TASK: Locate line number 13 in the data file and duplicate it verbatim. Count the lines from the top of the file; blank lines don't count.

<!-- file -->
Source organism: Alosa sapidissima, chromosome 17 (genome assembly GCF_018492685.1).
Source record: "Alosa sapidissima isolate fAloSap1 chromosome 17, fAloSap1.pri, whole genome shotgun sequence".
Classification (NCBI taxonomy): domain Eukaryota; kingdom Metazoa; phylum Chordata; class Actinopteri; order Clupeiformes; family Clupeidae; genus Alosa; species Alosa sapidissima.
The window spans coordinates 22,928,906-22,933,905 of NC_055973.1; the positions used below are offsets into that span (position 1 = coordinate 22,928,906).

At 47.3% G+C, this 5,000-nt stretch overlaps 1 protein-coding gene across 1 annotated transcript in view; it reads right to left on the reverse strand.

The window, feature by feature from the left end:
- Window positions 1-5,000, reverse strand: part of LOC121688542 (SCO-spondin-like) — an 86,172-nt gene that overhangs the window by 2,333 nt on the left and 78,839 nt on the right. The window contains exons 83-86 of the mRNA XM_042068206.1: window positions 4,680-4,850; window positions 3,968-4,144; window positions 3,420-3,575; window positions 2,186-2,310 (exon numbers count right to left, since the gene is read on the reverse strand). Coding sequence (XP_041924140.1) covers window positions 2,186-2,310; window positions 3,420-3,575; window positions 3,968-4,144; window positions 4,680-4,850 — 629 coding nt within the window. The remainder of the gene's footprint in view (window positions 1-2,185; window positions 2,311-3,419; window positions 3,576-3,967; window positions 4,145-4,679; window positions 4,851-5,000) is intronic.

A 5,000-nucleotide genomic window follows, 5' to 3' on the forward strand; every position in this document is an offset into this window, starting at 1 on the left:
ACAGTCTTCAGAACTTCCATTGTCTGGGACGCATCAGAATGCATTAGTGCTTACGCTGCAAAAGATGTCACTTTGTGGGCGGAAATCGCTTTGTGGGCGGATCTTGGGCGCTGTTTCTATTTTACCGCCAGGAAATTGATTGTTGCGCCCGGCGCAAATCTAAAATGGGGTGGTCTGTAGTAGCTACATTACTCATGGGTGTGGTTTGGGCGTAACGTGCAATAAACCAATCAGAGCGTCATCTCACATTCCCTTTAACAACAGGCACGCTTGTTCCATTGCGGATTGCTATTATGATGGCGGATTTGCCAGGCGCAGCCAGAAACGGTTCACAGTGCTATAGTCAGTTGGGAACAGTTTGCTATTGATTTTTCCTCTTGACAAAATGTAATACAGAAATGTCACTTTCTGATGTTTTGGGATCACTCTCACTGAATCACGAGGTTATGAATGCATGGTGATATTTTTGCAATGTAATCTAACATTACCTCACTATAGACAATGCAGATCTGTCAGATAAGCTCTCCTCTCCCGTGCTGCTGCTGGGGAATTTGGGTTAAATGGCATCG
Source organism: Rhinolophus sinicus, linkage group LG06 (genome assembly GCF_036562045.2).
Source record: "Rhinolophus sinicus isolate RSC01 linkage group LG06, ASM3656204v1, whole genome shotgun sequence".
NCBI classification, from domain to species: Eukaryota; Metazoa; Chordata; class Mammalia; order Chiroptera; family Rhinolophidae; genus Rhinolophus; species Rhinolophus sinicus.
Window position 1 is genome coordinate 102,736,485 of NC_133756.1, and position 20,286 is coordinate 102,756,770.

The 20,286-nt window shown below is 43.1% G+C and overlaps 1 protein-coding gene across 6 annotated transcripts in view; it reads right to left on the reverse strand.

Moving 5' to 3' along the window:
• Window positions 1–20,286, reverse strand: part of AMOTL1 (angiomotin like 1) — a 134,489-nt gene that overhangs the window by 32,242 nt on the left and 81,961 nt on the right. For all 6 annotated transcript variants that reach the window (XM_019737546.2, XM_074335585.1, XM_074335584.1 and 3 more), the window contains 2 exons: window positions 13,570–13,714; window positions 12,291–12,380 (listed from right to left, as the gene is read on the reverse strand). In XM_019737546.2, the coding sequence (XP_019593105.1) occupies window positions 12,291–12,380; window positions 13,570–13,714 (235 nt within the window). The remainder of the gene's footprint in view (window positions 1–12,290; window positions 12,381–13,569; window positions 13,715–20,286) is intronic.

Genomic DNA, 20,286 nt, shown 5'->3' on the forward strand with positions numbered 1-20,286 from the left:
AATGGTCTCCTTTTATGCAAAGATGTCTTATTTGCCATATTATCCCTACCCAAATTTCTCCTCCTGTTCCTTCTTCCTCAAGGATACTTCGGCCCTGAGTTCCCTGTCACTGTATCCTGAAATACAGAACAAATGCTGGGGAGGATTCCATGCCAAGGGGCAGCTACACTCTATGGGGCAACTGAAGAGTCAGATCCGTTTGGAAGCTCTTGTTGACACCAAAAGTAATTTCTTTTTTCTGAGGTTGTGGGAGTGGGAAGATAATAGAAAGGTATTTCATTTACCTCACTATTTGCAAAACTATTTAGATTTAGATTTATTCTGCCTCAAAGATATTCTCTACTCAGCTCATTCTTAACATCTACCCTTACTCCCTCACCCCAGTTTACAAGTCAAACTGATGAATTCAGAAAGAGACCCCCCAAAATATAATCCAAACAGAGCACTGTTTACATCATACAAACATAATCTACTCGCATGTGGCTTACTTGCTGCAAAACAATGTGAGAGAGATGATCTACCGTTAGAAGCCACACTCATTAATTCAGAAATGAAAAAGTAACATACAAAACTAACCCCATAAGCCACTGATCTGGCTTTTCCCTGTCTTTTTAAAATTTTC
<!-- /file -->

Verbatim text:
Window position 1 is genome coordinate 102,736,485 of NC_133756.1, and position 20,286 is coordinate 102,756,770.